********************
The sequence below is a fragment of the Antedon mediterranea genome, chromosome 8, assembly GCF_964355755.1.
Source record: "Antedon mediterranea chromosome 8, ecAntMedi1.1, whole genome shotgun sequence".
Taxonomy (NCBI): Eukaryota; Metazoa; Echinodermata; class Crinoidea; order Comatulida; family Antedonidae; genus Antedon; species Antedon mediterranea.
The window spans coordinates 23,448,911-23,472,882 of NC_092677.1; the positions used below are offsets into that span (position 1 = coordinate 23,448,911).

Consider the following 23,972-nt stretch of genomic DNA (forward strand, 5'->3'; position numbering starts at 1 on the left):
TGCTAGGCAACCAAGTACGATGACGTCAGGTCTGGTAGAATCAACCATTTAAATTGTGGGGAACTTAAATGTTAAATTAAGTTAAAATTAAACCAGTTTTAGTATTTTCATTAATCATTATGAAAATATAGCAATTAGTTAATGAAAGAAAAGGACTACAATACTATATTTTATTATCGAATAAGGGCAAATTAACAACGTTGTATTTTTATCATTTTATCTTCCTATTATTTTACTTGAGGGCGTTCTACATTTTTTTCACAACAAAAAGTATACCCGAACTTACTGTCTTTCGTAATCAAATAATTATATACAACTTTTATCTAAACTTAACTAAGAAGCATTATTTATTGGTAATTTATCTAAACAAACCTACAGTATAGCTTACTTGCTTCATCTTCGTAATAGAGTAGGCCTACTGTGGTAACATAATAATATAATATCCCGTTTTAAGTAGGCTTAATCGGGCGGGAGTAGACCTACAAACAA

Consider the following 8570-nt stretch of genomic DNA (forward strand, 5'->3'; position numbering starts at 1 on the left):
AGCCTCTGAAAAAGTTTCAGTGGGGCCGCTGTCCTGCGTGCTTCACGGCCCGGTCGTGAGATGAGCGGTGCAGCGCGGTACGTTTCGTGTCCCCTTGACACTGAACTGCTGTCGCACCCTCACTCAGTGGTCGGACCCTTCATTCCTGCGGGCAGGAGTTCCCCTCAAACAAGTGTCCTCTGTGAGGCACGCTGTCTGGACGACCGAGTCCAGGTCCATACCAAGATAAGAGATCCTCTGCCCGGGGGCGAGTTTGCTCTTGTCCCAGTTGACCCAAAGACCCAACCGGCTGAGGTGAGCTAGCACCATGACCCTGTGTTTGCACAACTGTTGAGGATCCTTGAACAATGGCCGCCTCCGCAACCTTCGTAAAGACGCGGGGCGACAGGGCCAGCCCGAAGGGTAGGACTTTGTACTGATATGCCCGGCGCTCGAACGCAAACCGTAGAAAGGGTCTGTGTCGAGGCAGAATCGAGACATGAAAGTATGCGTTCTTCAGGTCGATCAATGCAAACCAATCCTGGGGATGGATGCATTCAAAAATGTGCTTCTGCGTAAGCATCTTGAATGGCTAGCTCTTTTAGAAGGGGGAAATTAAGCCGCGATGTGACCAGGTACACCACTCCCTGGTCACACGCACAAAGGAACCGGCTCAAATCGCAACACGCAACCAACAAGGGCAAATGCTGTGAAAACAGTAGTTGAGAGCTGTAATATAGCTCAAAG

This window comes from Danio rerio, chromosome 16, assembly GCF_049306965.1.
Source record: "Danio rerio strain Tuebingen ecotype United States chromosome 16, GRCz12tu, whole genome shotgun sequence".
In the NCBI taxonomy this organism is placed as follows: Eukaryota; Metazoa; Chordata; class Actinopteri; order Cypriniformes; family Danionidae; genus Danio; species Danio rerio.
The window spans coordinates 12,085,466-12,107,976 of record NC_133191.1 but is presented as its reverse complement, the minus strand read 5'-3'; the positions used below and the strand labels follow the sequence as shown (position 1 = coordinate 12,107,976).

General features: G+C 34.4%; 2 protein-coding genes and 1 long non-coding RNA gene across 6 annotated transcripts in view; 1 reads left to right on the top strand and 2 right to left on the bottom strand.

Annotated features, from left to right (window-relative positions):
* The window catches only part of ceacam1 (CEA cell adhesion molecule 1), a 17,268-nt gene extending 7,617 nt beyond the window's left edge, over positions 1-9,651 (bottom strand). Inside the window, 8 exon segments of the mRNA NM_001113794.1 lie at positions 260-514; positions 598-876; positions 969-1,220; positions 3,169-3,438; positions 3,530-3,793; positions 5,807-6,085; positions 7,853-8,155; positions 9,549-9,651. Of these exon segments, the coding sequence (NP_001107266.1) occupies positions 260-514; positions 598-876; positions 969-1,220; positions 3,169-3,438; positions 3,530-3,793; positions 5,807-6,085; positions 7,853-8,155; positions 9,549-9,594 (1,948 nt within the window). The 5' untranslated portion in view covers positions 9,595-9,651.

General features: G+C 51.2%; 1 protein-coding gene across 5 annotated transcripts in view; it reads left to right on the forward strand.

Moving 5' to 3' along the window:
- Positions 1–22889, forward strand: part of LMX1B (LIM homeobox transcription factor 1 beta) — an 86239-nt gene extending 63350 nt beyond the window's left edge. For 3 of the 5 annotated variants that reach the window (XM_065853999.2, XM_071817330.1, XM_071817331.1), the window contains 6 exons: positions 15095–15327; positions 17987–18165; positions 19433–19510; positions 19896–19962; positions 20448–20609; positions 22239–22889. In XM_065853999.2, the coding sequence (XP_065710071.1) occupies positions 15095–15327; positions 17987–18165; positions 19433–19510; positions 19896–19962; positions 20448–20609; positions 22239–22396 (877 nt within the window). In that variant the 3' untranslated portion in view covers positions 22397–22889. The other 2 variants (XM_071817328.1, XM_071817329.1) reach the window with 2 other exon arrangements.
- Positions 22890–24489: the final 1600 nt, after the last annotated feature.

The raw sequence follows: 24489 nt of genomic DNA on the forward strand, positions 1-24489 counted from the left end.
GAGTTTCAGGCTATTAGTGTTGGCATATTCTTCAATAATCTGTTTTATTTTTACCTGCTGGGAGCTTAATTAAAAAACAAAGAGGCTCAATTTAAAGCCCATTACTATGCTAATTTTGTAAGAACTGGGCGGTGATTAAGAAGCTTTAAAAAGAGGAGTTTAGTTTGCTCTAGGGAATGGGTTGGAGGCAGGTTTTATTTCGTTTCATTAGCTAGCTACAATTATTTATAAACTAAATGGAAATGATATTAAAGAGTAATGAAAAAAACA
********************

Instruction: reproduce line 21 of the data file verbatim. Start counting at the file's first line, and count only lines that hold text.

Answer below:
GAGTTTCAGGCTATTAGTGTTGGCATATTCTTCAATAATCTGTTTTATTTTTACCTGCTGGGAGCTTAATTAAAAAACAAAGAGGCTCAATTTAAAGCCCATTACTATGCTAATTTTGTAAGAACTGGGCGGTGATTAAGAAGCTTTAAAAAGAGGAGTTTAGTTTGCTCTAGGGAATGGGTTGGAGGCAGGTTTTATTTCGTTTCATTAGCTAGCTACAATTATTTATAAACTAAATGGAAATGATATTAAAGAGTAATGAAAAAAACA